D | Alexander Stuart

As I have mentioned association football was a late arrival in Exeter. Alongside St Lukes and the military it was in Schools that association football developed – for example Exeter Grammer School and Park School in St Leonards. And here in Heavitree, Regent’s Park School and Collingwood House School. But by 1888 nowhere in the city was there an ordinary football club – made up of local residents. Until that is the arrival of an energetic Scotsman and our next grave of interest in the cemetery.

Aleaxander Stuart was an architect who moved to Exeter from Scotland in his early 30s. He lived in College Road with his wife and three small children. When in Scotland he had played a leading role in the Scottish Football Association so naturally on arrival in Exeter he looked to get involved. Except there was nothing to get involved in. No clubs outside the schools, colleges and military.

So, Stuart set about setting something up. In 1889 he helped organise an Exeter XI and games were played against Crediton and the South Staffs Regiment. Stuart played in goal against the soldiers who won 13-1. This heavy defeat seemed to slow down the idea of an all Exeter team and Stuart decided to a go more local in his approach. He was a sidesman at St Mathews Church in Newtown and the vicar there Reverend Ponting was keen on providing physical outlets for local youths. Thus in October 1889 it was announced that St Mathews Association Football Club had been formed. The club played at Whipton Lane where the Pleasure Gardens are today.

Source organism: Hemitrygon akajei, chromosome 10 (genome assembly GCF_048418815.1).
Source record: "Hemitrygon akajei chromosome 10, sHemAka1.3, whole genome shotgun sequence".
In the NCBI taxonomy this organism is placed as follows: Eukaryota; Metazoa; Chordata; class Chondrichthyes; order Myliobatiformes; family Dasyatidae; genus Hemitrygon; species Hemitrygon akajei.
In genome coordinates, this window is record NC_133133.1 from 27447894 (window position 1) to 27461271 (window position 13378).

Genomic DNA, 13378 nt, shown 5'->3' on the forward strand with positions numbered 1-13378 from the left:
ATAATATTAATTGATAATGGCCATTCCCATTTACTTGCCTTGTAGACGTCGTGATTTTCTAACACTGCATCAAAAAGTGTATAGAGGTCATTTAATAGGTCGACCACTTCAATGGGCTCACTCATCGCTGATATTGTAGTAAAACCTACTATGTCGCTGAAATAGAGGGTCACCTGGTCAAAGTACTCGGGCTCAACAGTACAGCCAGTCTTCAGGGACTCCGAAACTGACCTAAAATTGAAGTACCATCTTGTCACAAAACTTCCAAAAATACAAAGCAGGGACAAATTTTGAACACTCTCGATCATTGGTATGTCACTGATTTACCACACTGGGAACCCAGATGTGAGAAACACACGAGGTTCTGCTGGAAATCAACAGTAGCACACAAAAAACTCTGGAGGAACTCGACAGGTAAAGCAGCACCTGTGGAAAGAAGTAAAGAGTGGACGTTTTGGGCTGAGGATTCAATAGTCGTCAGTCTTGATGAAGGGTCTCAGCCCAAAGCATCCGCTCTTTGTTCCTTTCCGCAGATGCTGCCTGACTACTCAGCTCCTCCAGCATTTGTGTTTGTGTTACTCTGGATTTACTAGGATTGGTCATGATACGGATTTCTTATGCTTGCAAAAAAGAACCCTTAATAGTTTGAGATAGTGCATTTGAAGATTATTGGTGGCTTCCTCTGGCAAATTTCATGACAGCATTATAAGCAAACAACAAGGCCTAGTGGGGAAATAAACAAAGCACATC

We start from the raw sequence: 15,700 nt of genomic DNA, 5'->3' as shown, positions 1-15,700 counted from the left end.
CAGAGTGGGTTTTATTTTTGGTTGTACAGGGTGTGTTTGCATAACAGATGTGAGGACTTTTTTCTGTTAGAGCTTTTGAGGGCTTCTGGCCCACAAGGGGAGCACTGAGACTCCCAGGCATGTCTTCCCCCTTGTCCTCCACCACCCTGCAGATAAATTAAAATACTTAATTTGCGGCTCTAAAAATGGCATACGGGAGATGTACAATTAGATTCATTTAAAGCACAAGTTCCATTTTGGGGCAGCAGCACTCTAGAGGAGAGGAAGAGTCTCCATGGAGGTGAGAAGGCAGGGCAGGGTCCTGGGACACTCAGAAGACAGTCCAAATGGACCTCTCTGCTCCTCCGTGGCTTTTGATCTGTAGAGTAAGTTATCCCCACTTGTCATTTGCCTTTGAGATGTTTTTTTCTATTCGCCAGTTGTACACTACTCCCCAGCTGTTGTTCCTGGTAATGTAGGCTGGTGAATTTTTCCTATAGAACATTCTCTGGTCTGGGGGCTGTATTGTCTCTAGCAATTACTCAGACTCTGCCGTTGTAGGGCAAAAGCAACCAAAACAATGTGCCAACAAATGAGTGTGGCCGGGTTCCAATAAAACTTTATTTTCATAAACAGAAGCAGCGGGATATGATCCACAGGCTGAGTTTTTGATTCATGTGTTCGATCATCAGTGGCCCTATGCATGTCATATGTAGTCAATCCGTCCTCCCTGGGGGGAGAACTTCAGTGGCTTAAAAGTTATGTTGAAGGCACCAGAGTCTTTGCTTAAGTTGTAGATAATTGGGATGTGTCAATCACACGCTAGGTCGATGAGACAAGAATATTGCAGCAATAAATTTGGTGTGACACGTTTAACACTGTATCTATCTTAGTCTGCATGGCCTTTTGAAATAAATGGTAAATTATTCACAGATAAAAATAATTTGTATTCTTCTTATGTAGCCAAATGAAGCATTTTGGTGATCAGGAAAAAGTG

It was the first civilian football club in the city. Stuart was the first Secretary although he indicated this would only be temporary as he had decided to get involved with rugby locally too.

Nevertheless in the 1891-2 season attempts were once again made to set up an all Exeter team – a move that was making progress when Exeter sport was hit by a devastating event – the death of Alexander Stuart aged just 35. It is suggested that he had overdone his sporting commitments (he was by now secretary of the Devon Rugby Football Union and on English Rugby’s governing body). He succumbed to typhoid fever and died on 23 November 1891. The Exeter Flying Post said “a deep gloom was cast over a large section of the community”. He was buried 3 days later here in Higher Cemetery.

Stuart’s legacy was that association football was up and running in Exeter and it wasn’t long before the city had a team – Exeter Association – who on 6 October 1894 played the first known football match at St James Park. They beat Minehead 3-0 – the game that Reg Davey played in. The Somerset side complained the grass was too long. The first excuse for a defeat at the ground.

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